Business Guide for The Hair and Beauty Industry
There are many points to consider when setting up and managing a salon. This factsheet explores some of the key issues facing the hair and beauty industry. However, there is no substitute for one-to-one advice, so please contact Tuchbands to discover how we can assist you.
Why record keeping is important
The importance of maintaining accurate records is widely acknowledged. Not only will it help you to avoid paying too much tax and any unnecessary interest and penalties, but it can also help you to budget for tax payments.
As a starting point, make sure that you record all income that the business receives, as well as all the money that is spent, irrespective of the amount. With sound record keeping it should be possible to trace every penny received by the business, right through until it is either spent or banked.
Some salons may offer staff commission based on the customers they have seen and any products they may have sold. In such cases, it is important to put in place a system which allows you to record the actions of each member of staff in order to prevent any potential disputes.
We can advise on the best approach as well as any computerised systems which may be beneficial.
Cash is king
Cash is the lifeblood of a business. A properly developed cash flow projection can help you foresee and prepare for potential shortages, whilst allowing you to budget for VAT, corporation tax and income tax.
To prepare your cash flow, you will need to estimate your likely income from cash sales for the following 12 months, including VAT if appropriate. This may involve calculating how many hair and colour treatments you are likely to undertake, and at what price, as well as predicted sales of any associated products.
It is important to take into account fluctuations in demand, as you may be busier at certain times of the year than at others.
Tuchbands can help with the preparation of cash flow projections, budgeting and business projections, as and when required. We can also help you to interpret the results and make recommendations to improve your business.
The National Minimum Wage
Employers must pay their workers a minimum amount per hour as defined by law. This amount is called the National Minimum Wage (NMW). The current NMW rates can be found on the HMRC website.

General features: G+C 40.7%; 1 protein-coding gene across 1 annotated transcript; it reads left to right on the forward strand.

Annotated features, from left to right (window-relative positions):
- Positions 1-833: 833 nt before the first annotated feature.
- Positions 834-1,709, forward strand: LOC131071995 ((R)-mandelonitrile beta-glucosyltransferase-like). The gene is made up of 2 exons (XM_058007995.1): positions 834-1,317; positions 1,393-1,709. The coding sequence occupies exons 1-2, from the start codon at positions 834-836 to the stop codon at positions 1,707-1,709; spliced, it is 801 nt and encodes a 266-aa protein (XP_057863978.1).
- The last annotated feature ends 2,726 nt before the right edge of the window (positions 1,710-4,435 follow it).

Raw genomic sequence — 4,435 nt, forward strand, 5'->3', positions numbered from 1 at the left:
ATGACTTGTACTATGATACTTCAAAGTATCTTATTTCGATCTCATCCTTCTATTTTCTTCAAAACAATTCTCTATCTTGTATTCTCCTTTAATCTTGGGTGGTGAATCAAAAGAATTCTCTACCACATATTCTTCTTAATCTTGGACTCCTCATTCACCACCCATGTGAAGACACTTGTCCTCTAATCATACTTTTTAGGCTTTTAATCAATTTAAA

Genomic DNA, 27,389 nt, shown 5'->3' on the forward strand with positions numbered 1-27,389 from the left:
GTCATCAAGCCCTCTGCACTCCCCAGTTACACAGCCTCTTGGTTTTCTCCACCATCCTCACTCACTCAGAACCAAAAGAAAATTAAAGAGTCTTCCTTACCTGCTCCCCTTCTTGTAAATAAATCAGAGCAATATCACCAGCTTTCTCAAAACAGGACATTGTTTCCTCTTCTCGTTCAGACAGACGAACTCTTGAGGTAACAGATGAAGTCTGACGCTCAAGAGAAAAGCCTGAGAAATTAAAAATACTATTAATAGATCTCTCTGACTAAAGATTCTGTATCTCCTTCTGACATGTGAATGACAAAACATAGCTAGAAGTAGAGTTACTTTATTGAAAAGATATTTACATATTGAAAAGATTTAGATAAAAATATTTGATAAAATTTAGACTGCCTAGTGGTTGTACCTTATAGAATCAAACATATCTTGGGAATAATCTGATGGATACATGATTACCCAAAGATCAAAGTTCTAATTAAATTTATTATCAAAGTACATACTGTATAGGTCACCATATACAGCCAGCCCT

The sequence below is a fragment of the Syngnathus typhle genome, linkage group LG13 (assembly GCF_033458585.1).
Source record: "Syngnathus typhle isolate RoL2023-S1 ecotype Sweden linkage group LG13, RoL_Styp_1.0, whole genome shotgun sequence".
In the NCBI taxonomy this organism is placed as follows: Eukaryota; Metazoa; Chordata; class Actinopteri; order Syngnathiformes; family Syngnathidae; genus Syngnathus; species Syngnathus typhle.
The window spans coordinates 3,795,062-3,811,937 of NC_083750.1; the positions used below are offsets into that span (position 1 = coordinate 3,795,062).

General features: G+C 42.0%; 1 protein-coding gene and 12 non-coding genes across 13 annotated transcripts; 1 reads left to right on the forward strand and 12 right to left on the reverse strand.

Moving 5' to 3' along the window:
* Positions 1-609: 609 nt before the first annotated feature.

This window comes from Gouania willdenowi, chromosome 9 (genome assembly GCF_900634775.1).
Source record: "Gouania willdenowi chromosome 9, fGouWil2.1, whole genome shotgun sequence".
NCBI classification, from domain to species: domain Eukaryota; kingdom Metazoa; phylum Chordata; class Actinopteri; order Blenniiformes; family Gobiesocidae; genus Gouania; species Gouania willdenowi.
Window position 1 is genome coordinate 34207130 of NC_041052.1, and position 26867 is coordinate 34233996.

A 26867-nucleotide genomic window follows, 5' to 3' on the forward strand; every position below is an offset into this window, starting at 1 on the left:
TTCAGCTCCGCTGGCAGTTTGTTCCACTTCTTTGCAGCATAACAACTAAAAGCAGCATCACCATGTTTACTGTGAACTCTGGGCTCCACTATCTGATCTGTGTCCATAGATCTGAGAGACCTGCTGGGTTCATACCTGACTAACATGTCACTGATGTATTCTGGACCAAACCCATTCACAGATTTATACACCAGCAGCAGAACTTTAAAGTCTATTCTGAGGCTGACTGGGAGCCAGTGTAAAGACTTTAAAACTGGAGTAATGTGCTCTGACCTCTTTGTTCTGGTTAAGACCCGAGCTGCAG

Almost all workers who work in the UK are entitled to the NMW. Those not entitled to the NMW include the self-employed and children who are still of compulsory school age.
The Regulations set out a rather complex procedure detailing the calculation of the NMW. Benefits in kind, expenses, certain allowances and most deductions are not included.
If you own a salon, you may to want to protect details of your customer base, suppliers and technology by using a restrictive covenant.
A restrictive covenant is usually a clause in a contract which is intended to prohibit an employee from competing with an ex-employer after the employee has left the business. It should prevent the ex-employee from soliciting or dealing with customers of the business by using knowledge of those customers gained during their prior employment.
By buying a franchise you can take on a brand which has a successful reputation and working format, thus reducing the risk of failure. However, the degree to which you can run the business in your own way will be limited.
Accordingly, you should make sure that you are happy not to have complete free reign.
When considering taking on a franchise, you must consider the structure of the business and examine its accounts carefully, with professional help, in order to ensure that the business is both viable and financially stable. You must also consider the costs involved in the venture. For example, you will need to budget for stock, premises, and management service fees.
Hairdressers’ chair rental: forthcoming changes
The VAT system contains a number of anomalies along the borderlines of the VAT exemptions and the VAT zero-rates. The Government sought to address some of these anomalies in the 2012 Budget and, as a result, it has confirmed that VAT now applies to the rental of hairdressers’ chairs.
The measure is intended to cover all chair rental by salons to self-employed stylists. It is not intended to automatically tax the rent of a whole floor, separate room or clearly defined area by a salon to a stylist unless services are provided by the salon owner such as laundry, booking and reception services.
The measure will have effect on supplies made on or after 1 October 2012. To discuss how the changes affect you, please get in touch.
Tuchbands have a wealth of experience in advising hairdressers, barbers and beauticians. We can help you with the various stages of your business life cycle from start up right through to sale.
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